2006-10-01

    Although androgen receptor (AR)-mediated signaling is central to prostate cancer, the ability to modulate AR signaling states is limited. Here we establish a chemical genomic approach for discovery and target prediction of modulators of cancer phenotypes, as exemplified by AR signaling. We first identify AR activation inhibitors, including a group of structurally related compounds comprising celastrol, gedunin, and derivatives. To develop an in silico approach for target pathway identification, we apply a gene expression-based analysis that classifies HSP90 inhibitors as having similar activity to celastrol and gedunin. Validating this prediction, we demonstrate that celastrol and gedunin inhibit HSP90 activity and HSP90 clients, including AR. Broadly, this work identifies new modes of HSP90 modulation through a gene expression-based strategy. PMID:17010675

  11. Elaboration of gene expression-based clinical decision aids for kidney transplantation: where do we stand?

    PubMed

    Brouard, Sophie; Giral, Magali; Soulillou, Jean-Paul; Ashton-Chess, Joanna

    2011-04-15

    Successful kidney transplant management throughout the graft lifespan depends on adequate diagnosis (i.e., recognition of a particular type of graft rejection or injury) and prognosis (i.e., predicting future events or outcome). The currently used methods (mainly graft histology, immunosuppressive drug level monitoring, measurement of renal function, and DSA) have proven highly useful on a population level by indicating good or bad outcome, but are difficult to translate into meaningful tests for individual patients. There is thus a need for diagnostic and predictive tests that add value by being more informative to each patient, more powerful, addressing more specific questions or providing less invasive interventions. Gene expression profiling using microarrays or quantitative PCR has become a benchmark in research into novel and informative monitoring assays for transplantation. A wealth of gene expression studies are reported in the literature spanning two decades. There is now a need for clinical validation so that such tests can become standardized and approved for widespread integration into the standard of care to improve outcome for kidney transplant recipients. PMID:21283062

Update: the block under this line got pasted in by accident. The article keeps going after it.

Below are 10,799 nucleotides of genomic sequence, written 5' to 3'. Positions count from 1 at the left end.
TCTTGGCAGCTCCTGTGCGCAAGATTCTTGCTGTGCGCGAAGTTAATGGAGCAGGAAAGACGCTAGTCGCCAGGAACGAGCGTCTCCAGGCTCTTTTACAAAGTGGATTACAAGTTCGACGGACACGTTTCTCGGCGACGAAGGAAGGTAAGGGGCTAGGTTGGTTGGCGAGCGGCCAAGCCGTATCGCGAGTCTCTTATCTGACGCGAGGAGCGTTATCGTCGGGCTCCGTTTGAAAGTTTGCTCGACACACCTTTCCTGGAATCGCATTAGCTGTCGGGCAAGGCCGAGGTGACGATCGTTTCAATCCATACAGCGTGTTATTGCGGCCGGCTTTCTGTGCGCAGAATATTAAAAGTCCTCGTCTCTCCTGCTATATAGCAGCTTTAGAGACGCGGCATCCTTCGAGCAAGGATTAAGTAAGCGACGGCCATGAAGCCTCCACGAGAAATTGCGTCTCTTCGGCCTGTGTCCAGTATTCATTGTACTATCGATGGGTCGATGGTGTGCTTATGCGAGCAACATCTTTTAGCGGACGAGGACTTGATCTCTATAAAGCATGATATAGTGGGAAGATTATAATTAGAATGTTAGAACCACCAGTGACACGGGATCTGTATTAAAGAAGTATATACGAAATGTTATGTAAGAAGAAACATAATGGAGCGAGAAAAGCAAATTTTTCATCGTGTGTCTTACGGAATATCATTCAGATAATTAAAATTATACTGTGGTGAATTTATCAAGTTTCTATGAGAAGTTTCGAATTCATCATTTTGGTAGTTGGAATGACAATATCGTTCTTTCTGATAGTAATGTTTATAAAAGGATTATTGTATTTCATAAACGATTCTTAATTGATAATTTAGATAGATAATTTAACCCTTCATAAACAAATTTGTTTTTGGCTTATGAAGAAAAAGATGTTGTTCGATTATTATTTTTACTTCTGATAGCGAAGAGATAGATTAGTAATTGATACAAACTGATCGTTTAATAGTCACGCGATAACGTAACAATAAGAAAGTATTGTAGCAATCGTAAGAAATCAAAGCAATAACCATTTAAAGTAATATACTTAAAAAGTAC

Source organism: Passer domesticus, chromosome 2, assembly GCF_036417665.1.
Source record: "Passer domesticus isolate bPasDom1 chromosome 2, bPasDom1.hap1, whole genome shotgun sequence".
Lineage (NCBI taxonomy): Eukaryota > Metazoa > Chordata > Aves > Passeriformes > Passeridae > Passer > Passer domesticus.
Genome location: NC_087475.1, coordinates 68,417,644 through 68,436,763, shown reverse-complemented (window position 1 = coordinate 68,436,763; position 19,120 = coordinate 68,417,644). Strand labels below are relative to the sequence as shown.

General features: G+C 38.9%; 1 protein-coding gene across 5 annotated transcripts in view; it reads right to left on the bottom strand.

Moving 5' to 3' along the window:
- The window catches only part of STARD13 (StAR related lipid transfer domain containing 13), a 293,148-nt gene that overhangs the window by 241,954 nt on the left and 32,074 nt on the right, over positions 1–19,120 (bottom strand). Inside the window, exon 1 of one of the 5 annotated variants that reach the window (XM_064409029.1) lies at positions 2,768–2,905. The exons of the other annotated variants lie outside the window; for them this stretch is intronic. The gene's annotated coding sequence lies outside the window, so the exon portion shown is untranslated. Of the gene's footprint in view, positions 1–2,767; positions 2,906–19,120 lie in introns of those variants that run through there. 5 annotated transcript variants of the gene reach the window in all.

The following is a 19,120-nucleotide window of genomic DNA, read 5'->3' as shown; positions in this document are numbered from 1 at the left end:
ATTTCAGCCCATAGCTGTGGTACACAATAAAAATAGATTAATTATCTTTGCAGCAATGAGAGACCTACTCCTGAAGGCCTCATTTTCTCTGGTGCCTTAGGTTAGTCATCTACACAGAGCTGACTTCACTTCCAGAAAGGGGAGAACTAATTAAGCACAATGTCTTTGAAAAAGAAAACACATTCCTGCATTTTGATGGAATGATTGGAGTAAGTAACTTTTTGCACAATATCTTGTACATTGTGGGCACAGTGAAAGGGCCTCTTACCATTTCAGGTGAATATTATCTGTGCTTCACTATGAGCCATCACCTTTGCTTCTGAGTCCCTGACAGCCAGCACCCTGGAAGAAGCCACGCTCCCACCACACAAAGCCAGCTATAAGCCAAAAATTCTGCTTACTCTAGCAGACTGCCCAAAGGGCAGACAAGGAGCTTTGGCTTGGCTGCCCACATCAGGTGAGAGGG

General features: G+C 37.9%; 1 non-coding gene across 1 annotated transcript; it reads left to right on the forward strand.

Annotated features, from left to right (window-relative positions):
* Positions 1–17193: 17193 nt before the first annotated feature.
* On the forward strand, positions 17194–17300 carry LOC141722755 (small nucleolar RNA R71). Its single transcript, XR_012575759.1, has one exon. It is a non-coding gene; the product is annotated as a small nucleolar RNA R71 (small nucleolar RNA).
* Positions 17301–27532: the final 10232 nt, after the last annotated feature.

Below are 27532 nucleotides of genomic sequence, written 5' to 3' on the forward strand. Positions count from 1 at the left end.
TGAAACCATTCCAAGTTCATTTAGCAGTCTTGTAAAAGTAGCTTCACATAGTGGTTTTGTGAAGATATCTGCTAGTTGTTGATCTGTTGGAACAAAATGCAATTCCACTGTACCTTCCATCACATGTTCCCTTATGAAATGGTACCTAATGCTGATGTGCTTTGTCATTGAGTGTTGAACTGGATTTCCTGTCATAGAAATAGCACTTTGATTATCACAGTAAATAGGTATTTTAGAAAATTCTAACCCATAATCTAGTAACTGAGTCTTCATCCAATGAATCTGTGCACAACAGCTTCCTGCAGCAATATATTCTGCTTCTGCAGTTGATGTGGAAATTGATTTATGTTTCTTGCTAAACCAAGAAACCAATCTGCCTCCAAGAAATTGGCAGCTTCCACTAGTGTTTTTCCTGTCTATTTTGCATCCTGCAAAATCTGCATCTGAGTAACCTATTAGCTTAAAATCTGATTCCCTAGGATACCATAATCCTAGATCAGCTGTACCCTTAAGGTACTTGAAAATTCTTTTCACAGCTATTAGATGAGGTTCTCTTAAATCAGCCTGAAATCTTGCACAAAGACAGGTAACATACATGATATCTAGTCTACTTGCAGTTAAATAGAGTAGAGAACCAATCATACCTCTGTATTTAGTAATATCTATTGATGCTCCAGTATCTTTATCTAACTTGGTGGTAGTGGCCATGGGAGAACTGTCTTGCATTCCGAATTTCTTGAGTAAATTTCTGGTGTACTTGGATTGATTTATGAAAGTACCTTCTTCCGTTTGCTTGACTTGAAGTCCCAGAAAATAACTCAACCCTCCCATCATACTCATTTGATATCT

12. Statistical detection of differentially expressed genes based on RNA-seq: from biological to phylogenetic replicates.

    PubMed

    Gu, Xun

    2016-03-01

    RNA-seq has been an increasingly popular high-throughput platform to identify differentially expressed (DE) genes, which is much more reproducible and accurate than the previous microarray technology. Yet, a number of statistical issues remain to be resolved in data analysis, largely due to the high-throughput data volume and over-dispersion of read counts. These problems become more challenging for those biologists who use RNA-seq to measure genome-wide expression profiles in different combinations of sampling resources (species or genotypes) or treatments. In this paper, the author first reviews the statistical methods available for detecting DE genes, which have implemented negative binomial (NB) models and/or quasi-likelihood (QL) approaches to account for the over-dispersion problem in RNA-seq samples. The author then studies how to carry out the DE test in the context of phylogeny, i.e., RNA-seq samples are from a range of species as phylogenetic replicates. The author proposes a computational framework to solve this phylo-DE problem: While an NB model is used to account for data over-dispersion within biological replicates, over-dispersion among phylogenetic replicates is taken into account by QL, plus some special treatments for phylogenetic bias. This work helps to design cost-effective RNA-seq experiments in the field of biodiversity or phenotype plasticity that may involve hundreds of species under a phylogenetic framework. PMID:26108230